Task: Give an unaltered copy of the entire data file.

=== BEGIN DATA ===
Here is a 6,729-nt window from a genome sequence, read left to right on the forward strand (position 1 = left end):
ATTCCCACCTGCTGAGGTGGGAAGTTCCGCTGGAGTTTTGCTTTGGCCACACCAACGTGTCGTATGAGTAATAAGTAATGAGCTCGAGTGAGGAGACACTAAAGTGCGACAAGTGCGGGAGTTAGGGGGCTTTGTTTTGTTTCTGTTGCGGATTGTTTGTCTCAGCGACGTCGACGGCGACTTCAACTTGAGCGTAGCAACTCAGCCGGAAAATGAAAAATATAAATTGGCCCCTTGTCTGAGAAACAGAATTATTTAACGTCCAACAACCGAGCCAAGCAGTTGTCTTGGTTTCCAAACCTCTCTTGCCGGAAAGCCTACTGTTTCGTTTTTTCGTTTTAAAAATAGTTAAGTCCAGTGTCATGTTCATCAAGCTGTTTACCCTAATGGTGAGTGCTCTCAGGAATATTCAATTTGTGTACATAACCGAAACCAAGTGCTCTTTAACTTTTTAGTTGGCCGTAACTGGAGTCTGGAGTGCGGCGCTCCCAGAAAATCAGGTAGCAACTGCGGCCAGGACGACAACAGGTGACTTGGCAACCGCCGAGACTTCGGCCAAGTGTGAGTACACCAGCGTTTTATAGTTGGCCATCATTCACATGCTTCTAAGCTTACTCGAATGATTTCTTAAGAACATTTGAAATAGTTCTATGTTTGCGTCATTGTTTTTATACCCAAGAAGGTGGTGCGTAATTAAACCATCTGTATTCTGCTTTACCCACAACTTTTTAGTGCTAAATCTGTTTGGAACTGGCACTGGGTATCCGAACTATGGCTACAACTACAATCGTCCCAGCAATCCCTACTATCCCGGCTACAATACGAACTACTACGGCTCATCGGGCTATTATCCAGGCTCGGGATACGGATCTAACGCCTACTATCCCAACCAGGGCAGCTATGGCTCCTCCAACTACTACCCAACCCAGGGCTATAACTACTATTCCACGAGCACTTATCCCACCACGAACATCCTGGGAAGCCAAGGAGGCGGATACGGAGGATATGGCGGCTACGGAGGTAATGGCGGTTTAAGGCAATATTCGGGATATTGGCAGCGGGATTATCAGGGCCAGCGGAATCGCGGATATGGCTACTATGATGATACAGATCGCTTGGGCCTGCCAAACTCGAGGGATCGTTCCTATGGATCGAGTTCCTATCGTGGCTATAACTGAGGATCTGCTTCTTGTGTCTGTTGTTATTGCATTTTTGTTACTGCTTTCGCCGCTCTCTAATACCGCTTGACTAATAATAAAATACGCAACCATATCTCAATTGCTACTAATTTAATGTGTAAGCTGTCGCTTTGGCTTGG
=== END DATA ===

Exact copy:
Here is a 6,729-nt window from a genome sequence, read left to right on the forward strand (position 1 = left end):
ATTCCCACCTGCTGAGGTGGGAAGTTCCGCTGGAGTTTTGCTTTGGCCACACCAACGTGTCGTATGAGTAATAAGTAATGAGCTCGAGTGAGGAGACACTAAAGTGCGACAAGTGCGGGAGTTAGGGGGCTTTGTTTTGTTTCTGTTGCGGATTGTTTGTCTCAGCGACGTCGACGGCGACTTCAACTTGAGCGTAGCAACTCAGCCGGAAAATGAAAAATATAAATTGGCCCCTTGTCTGAGAAACAGAATTATTTAACGTCCAACAACCGAGCCAAGCAGTTGTCTTGGTTTCCAAACCTCTCTTGCCGGAAAGCCTACTGTTTCGTTTTTTCGTTTTAAAAATAGTTAAGTCCAGTGTCATGTTCATCAAGCTGTTTACCCTAATGGTGAGTGCTCTCAGGAATATTCAATTTGTGTACATAACCGAAACCAAGTGCTCTTTAACTTTTTAGTTGGCCGTAACTGGAGTCTGGAGTGCGGCGCTCCCAGAAAATCAGGTAGCAACTGCGGCCAGGACGACAACAGGTGACTTGGCAACCGCCGAGACTTCGGCCAAGTGTGAGTACACCAGCGTTTTATAGTTGGCCATCATTCACATGCTTCTAAGCTTACTCGAATGATTTCTTAAGAACATTTGAAATAGTTCTATGTTTGCGTCATTGTTTTTATACCCAAGAAGGTGGTGCGTAATTAAACCATCTGTATTCTGCTTTACCCACAACTTTTTAGTGCTAAATCTGTTTGGAACTGGCACTGGGTATCCGAACTATGGCTACAACTACAATCGTCCCAGCAATCCCTACTATCCCGGCTACAATACGAACTACTACGGCTCATCGGGCTATTATCCAGGCTCGGGATACGGATCTAACGCCTACTATCCCAACCAGGGCAGCTATGGCTCCTCCAACTACTACCCAACCCAGGGCTATAACTACTATTCCACGAGCACTTATCCCACCACGAACATCCTGGGAAGCCAAGGAGGCGGATACGGAGGATATGGCGGCTACGGAGGTAATGGCGGTTTAAGGCAATATTCGGGATATTGGCAGCGGGATTATCAGGGCCAGCGGAATCGCGGATATGGCTACTATGATGATACAGATCGCTTGGGCCTGCCAAACTCGAGGGATCGTTCCTATGGATCGAGTTCCTATCGTGGCTATAACTGAGGATCTGCTTCTTGTGTCTGTTGTTATTGCATTTTTGTTACTGCTTTCGCCGCTCTCTAATACCGCTTGACTAATAATAAAATACGCAACCATATCTCAATTGCTACTAATTTAATGTGTAAGCTGTCGCTTTGGCTTGG